Detectability of the degree of freeze damage in meat depends on analytic-tool selection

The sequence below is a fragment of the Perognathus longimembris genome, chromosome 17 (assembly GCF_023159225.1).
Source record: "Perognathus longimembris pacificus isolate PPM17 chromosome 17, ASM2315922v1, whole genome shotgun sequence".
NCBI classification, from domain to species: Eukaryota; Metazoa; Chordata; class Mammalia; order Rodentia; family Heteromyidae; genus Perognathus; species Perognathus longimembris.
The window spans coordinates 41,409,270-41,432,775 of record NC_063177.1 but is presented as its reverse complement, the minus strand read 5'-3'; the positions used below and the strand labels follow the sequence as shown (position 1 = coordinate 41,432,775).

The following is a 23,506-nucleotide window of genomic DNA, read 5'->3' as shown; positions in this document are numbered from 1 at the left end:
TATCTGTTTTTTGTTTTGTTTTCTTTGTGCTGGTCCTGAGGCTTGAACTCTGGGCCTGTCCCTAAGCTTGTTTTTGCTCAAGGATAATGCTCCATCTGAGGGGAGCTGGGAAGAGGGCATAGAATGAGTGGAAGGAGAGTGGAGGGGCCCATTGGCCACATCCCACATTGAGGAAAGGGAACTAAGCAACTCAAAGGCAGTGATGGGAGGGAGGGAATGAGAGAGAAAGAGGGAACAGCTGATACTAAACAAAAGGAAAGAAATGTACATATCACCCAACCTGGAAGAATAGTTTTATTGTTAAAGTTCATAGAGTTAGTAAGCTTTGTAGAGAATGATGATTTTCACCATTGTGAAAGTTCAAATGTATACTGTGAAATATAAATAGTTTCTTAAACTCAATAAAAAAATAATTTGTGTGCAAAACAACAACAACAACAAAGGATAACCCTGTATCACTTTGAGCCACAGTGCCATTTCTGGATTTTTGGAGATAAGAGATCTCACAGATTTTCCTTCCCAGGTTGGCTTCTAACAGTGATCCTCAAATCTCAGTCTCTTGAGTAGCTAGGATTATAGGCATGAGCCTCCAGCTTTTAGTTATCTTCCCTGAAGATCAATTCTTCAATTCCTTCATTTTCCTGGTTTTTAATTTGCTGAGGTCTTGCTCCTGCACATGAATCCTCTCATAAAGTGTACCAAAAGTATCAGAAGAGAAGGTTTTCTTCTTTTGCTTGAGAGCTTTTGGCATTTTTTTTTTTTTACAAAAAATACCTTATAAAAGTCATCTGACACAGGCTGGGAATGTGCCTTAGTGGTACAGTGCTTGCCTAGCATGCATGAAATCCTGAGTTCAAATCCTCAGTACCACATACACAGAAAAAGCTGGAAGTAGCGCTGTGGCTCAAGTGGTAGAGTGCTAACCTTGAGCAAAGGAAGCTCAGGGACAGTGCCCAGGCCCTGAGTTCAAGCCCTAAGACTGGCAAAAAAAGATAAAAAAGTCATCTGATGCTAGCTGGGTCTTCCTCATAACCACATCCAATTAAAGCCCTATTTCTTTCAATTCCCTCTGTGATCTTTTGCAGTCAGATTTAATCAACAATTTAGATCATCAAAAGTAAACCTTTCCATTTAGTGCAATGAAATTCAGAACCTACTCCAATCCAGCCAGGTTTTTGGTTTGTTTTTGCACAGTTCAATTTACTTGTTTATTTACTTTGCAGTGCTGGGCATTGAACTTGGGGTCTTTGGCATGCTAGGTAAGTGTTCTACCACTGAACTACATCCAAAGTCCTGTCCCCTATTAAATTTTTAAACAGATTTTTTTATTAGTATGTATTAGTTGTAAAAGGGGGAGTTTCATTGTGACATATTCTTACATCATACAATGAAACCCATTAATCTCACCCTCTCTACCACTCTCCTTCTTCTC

Novel freezing solutions are constantly being developed to reduce quality loss in meat production chains. However, there is limited focus on identifying the sensitive analytical tools needed to directly validate product changes that result from potential improvements in freezing technology. To benchmark analytical tools relevant to meat research and production, we froze pork samples using traditional (−25 °C, −35 °C) and cryogenic freezing (−196 °C). Three classes of analyses were tested for their capacity to separate different freeze treatments: thaw loss testing, bioelectrical spectroscopy (nuclear magnetic resonance, microwave, bioimpedance) and low-temperature microscopy (cryo-SEM). A general effect of freeze treatment was detected with all bioelectrical methods. Yet, only cryo-SEM resolved quality differences between all freeze treatments, not only between cryogenic and traditional freezing. The detection sensitivity with cryo-SEM may be explained by testing meat directly in the frozen state without prior defrosting. We discuss advantages, shortcomings and cost factors in using analytical tools for quality monitoring in the meat sector.